The modern name of the town, which is of considerable size, possessing 15 mosques, is Bergama, the Turkish corruption of the ancient name. One of its mosques is the early Byzantine church of Sophia. The modern town is built among the ruins of the ancient city, but is far less in extent. From 1879 to 1886 excavations among the ruins were conducted by Herr Humann at the expense of the German government. Among them are still to be seen the base of the altar of Zeus, the friezes of which are now in the Pergamon Museum, Berlin; theater, the agora, the gymnasium and several temples. In ancient times the city was noted for its ointments, pottery and parchment; at present the chief articles of trade are cotton, wool, opium, valonia, and leather.

E. J. Banks

4010. Pergamos -- Pergamum, a city of Mysia
... 4009, 4010. Pergamos. 4011 . ... Pergamum. From purgos; fortified; Pergamus, a place
in Asia Minor -- Pergamos. see GREEK purgos. (pergamon) -- 1 Occurrence. ...
// - 6k

4011. Perge -- Perga, a city of Pamphylia
... Word Origin probably from the same as Pergamos Definition Perga, a city of
Pamphylia NASB Word Usage Perga (3). Perga. ... see GREEK Pergamos. ...
// - 6k

5359. Philadelpheia -- Philadelphia, a city of Lydia
... Philadelphia. From Philadelphos (the same as philadelphos), a king of Pergamos;
Philadelphia, a place in Asia Minor -- Philadelphia. see GREEK philadelphos. ...
// - 6k


... PERGAMOS. In Pergamos we have the reference to Balaam, which will have
its counterpart in a yet future day. Through "the counsel ...
// on revelation/pergamos.htm

John's Salutation to the Churches.
... The seven churches to which John sends salutation, were those of Ephesus, Smyrna,
Pergamos, Thyatira, Sardis, Philadelphia, and Laodicea, 1:11. ...
/.../bliss/a brief commentary on the apocalypse/johns salutation to the churches.htm

The Laodicean State of Christendom.
... vs.9). In the Epistle to the third church"Pergamos (Rev.2:12-17)"we find
the progress in evil is still more marked. The prophetic ...
// redeemers return/3 the laodicean state of.htm

Epistles to the Seven Churches.
... Epistle to the Church in Pergamos. ... 19:12. Pergamos still contains a few
thousand inhabitants. Epistle to the Church in Thyatira. ...
/.../bliss/a brief commentary on the apocalypse/epistles to the seven churches.htm

The Angels of the Seven Churches.
... He was instructed to write down what he saw, and to send it to the Seven Churches
in Asia, "unto Ephesus, and unto Smyrna, and unto Pergamos, and unto Thyatira ...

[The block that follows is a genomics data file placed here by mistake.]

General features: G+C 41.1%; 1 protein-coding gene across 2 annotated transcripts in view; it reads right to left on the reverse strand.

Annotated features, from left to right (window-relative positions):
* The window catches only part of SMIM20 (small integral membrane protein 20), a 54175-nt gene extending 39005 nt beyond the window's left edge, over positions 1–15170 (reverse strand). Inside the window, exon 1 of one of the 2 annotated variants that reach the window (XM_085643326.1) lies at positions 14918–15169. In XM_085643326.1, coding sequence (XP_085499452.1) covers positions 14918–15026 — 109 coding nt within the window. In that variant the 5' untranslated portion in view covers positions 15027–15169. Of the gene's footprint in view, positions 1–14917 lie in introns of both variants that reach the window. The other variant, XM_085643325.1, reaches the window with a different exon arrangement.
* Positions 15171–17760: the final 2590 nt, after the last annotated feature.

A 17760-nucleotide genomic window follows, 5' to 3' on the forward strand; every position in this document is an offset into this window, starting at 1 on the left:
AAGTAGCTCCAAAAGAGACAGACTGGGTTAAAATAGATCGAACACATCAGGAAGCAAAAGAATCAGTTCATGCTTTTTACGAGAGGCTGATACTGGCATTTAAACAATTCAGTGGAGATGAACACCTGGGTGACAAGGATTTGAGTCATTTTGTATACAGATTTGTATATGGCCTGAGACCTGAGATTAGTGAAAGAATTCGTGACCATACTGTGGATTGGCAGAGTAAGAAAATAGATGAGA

// ancient church/chapter iv the angels of.htm

The People on the Earth: Chapters 2-3
... X 1 Ephesus. Israel's Epousals. 2 Smyrna. Israel's Testing. 3 Pergamos. Israel's
Failure. The Land. Y 4 Thyatira. ... 3. THE THIRD EPISTLE."PERGAMOS. (ii.12-17.). ...
/.../bullinger/commentary on revelation/the people on the earth .htm

Paul's Journeys Acts 13:1-38:31
... Paul's Epistles tell us of the churches in Ephesus, Laodicea, and Colossae, and
the Apocalypse adds churches in Pergamos, Smyrna, Thyatira, Sardis, and ...
/.../sell/bible studies in the life of paul/ii pauls journeys acts 13 1-38 31.htm

Human Characters Determined Only by Divine Decision.
... of circumstances, the inhabitants, like the men of Sodom, "were sinners before the
Lord exceedingly." It might be justly stiled, like Pergamos, "The place ...
/.../sermons on various important subjects/sermon xv human characters determined.htm

The Church of God.
... But since there was a church or congregation of Christians at Antioch, also a church
at Corinth, at Thessalonica, Ephesus, Smyrna, Pergamos, Thyatira, Sardis ...
// gospel day /chapter vii the church of.htm

Christ's Annunciation.
... like that of a trumpet, saying, What thou seest, write in a book, and send it to
the seven congregations, to Ephesus, and to Smyrna, and to Pergamos, and to ...
/.../bliss/a brief commentary on the apocalypse/christs annunciation.htm

Hitchcock's Bible Names Dictionary

height; elevation

Smith's Bible Dictionary

(in Revised Version Pergamum) (height, elevation), a city of Mysia, about 3 miles to the north of the river Caicus, and 20 miles from its present mouth. It was the residence of a dynasty of Greek princes founded after the time of Alexander the Great, and usually called the Attalic dynasty, from its founder, Attalus. The sumptuousness of the Attalic princes hall raised Pergamos to the rank of the first city in Asia as regards splendor. The city was noted for its vast, library, containing 200,000 volumes. Here were splendid temples of Zeus or Jupiter, Athene, Apollo and AEsculapius. One of "the seven churches of Asia" was in Pergamos. (Revelation 1:11; 2:12-17) It is called "Satan's seat" by John, which some suppose to refer to the worship of AEsculapius, from the serpent being his characteristic emblem. Others refer it to the persecutions of Christians, which was work of Satan. The modern name of the city is Bergama .